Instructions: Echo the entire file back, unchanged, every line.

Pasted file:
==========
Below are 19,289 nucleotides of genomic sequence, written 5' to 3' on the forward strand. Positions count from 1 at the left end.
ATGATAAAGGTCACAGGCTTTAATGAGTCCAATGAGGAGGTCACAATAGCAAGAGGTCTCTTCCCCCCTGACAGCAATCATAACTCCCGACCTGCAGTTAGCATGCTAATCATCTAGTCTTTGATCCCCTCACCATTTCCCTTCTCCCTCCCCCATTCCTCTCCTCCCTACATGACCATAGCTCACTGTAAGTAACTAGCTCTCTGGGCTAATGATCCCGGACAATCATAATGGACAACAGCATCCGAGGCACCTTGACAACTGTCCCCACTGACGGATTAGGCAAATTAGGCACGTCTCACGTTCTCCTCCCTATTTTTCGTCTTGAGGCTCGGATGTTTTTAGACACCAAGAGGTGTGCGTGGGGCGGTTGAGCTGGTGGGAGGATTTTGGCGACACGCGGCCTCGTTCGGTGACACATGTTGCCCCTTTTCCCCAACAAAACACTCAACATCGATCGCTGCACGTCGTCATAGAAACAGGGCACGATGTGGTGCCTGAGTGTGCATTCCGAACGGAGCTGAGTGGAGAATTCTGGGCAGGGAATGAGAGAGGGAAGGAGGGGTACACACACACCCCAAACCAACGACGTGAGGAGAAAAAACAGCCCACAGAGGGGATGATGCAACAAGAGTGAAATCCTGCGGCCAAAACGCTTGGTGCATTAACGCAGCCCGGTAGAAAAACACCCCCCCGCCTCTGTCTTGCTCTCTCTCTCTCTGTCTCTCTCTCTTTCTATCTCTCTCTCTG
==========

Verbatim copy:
Below are 19,289 nucleotides of genomic sequence, written 5' to 3' on the forward strand. Positions count from 1 at the left end.
ATGATAAAGGTCACAGGCTTTAATGAGTCCAATGAGGAGGTCACAATAGCAAGAGGTCTCTTCCCCCCTGACAGCAATCATAACTCCCGACCTGCAGTTAGCATGCTAATCATCTAGTCTTTGATCCCCTCACCATTTCCCTTCTCCCTCCCCCATTCCTCTCCTCCCTACATGACCATAGCTCACTGTAAGTAACTAGCTCTCTGGGCTAATGATCCCGGACAATCATAATGGACAACAGCATCCGAGGCACCTTGACAACTGTCCCCACTGACGGATTAGGCAAATTAGGCACGTCTCACGTTCTCCTCCCTATTTTTCGTCTTGAGGCTCGGATGTTTTTAGACACCAAGAGGTGTGCGTGGGGCGGTTGAGCTGGTGGGAGGATTTTGGCGACACGCGGCCTCGTTCGGTGACACATGTTGCCCCTTTTCCCCAACAAAACACTCAACATCGATCGCTGCACGTCGTCATAGAAACAGGGCACGATGTGGTGCCTGAGTGTGCATTCCGAACGGAGCTGAGTGGAGAATTCTGGGCAGGGAATGAGAGAGGGAAGGAGGGGTACACACACACCCCAAACCAACGACGTGAGGAGAAAAAACAGCCCACAGAGGGGATGATGCAACAAGAGTGAAATCCTGCGGCCAAAACGCTTGGTGCATTAACGCAGCCCGGTAGAAAAACACCCCCCCGCCTCTGTCTTGCTCTCTCTCTCTCTGTCTCTCTCTCTTTCTATCTCTCTCTCTG